Craig Hodge - Policing challenges and Solutions in the Tri Cities

Image Credit
Translate video
To translate this video to French or another language:
  1. Start playing the video
  2. Click CC at bottom right
  3. Click the gear icon to its right
  4. Click Subtitles/CC
  5. Click Auto-translate
  6. Select language you want

Craig Hodge - Policing challenges and Solutions in the Tri Cities

Patrick McCarthy of TCCTV is joined by Coquitlam City Councillor Craig Hodge for an update on Coquitlam. Craig says the City did a good job handling the COVID situation and is looking forward to things getting back to normal.

Craig serves on the Union of British Columbia Municipalities (UBCM) and through that on a number of province-wide safety committees including the UBCM Community Safety Committee. He co-chairs the Contract Management Committee for the RCMP for British Columbia which is significant because the RCMP recently formed a Union and negotiated their first contract.

Craig also co-chairs the all-party Local Government Roundtable Committee reviewing the Police Act reform, which has come up with eleven recommendations to reform the act. Although the RCMP are Federal employees, municipalities have a big role in policing including managing costs which can make up 40% of a municipality’s budget. Craig raises the question of how to most effectively use RCMP officers and whether or not it is appropriate to have RCMP responding to mental health calls.

Coquitlam and Port Coquitlam share an RCMP detachment and have a joint task force to identify interests of both communities. While Port Coquitlam has had some shootings and higher-violence crime, Craig says Coquitlam is statistically one of the safest communities in BC, despite seeing some gang activity, exploitation and traffic issues. Craig stresses the importance of having a visible and prepared police force and uses the example of lack of crime due to police presence around the new sky-train stations.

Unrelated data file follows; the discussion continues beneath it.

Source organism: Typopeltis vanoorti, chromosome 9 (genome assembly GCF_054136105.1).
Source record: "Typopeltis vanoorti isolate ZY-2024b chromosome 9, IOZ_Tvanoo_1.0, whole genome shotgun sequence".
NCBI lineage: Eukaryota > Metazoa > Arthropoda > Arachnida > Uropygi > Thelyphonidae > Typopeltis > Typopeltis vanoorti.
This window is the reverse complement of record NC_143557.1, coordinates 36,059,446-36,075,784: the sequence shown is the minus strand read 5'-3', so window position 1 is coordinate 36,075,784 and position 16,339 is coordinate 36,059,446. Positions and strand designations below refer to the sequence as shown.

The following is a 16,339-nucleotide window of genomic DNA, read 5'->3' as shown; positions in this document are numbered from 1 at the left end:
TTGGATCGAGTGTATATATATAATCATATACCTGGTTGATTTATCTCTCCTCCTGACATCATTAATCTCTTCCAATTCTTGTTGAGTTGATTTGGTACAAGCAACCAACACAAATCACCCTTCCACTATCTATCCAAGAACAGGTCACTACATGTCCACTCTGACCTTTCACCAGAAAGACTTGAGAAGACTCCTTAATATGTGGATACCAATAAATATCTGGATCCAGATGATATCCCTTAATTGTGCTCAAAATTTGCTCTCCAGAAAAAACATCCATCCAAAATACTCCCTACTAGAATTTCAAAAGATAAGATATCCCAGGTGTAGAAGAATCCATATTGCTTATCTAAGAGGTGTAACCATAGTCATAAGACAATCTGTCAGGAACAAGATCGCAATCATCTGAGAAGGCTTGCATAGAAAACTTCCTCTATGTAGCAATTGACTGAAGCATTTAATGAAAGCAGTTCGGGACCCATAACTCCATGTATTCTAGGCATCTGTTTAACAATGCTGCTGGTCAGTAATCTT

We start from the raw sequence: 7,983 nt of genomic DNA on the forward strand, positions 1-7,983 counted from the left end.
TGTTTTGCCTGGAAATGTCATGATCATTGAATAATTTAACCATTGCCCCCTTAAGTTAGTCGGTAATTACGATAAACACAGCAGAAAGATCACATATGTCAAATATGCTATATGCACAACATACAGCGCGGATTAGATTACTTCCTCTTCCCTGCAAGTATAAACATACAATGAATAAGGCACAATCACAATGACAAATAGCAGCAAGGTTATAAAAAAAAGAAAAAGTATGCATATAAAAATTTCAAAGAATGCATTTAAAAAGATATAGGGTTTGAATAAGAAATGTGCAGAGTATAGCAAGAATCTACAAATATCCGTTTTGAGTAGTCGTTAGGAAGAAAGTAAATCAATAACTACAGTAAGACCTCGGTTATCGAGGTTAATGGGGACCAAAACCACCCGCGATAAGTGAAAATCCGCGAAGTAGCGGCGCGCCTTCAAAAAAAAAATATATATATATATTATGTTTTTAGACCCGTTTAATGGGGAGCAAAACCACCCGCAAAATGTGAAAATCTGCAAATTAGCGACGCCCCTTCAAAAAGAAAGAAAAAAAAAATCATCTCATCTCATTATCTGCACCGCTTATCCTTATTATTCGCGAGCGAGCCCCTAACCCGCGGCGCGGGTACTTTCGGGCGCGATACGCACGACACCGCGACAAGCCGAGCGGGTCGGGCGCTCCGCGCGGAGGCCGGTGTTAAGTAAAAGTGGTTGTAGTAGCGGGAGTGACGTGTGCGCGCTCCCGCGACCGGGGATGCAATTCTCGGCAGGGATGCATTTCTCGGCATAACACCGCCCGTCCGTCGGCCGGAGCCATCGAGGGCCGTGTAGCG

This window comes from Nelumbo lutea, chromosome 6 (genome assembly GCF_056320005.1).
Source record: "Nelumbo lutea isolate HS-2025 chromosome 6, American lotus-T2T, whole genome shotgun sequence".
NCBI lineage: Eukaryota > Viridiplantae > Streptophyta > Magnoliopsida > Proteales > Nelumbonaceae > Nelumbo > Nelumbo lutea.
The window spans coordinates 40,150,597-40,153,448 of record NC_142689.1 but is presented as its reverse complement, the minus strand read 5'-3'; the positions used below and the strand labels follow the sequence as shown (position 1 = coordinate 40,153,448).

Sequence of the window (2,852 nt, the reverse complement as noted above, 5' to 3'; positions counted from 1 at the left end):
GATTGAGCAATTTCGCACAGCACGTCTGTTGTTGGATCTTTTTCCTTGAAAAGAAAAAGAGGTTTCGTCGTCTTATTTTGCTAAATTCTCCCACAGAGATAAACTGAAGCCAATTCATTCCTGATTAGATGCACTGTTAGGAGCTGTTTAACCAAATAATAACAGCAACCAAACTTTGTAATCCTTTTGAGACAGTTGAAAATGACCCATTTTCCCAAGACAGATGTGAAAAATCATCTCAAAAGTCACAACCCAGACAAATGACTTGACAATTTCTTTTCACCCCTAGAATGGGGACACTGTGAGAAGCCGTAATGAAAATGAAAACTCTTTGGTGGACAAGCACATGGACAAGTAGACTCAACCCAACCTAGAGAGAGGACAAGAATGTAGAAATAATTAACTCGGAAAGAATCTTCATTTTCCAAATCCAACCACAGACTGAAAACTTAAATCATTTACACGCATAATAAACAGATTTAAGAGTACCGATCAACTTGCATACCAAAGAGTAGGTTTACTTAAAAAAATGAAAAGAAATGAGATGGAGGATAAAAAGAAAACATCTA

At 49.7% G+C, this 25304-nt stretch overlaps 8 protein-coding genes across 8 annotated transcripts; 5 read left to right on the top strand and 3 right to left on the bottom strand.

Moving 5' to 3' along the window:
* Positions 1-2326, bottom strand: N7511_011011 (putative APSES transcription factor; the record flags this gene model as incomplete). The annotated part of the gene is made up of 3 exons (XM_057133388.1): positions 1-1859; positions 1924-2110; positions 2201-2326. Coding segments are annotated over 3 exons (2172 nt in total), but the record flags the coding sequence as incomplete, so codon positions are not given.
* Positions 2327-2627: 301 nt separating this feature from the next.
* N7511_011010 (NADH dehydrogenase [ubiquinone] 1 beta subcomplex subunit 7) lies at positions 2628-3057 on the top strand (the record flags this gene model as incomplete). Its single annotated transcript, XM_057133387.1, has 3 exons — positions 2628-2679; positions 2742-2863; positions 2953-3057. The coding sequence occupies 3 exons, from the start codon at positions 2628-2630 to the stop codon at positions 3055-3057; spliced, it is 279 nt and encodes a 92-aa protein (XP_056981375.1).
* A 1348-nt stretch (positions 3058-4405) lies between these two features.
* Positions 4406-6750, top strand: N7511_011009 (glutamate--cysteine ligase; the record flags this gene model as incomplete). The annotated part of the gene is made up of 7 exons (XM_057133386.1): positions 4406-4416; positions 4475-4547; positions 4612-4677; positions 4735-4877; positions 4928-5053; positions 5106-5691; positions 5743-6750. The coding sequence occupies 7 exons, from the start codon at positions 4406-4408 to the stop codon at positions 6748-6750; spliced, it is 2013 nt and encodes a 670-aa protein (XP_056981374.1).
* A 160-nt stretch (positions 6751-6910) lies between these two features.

Craig would like to see the ‘auxillary’ volunteer program reinstated. Currently, Coquitlam residents can volunteer in programs such as Speed Watch or at Community Police Stations, but not work directly on patrol with police officers.

Police officers are under increased pressure due to pandemic frustration, wildfires, atmospheric rivers, and events that have occurred in the US. They are given the physical tools to do their job, but we also must look after them as individuals.

Coquitlam RCMP can draw on resources from across Canada including integrated teams such as homicide, dog squad, traffic enforcement, and investigative units. Training and infrastructure are provided nationally. Separation between local government and RCMP reduces risk of political interference. Craig says Coquitlam residents are well-served by the RCMP.


We encourage comments which further the dialogue about the stories we post. Comments will be moderated and posted if they follow these guidelines:

  • be respectful
  • substantiate your opinion
  • do not violate Canadian laws including but not limited to libel and slander, copyright
  • do not post hateful and abusive commentary or any comment which demeans or disrespects others.

The Community Media Portal reserves the right to reject any comments which do not adhere to these minimum standards.

Video Upload Date: July 29, 2022

The Tri-Cities Community Television Society is a Not-For-Profit organization in Coquitlam, Port Coquitlam and Port Moody, BC, offering training in media production skills and provides an opportunity for community voices to be heard.


Recent Media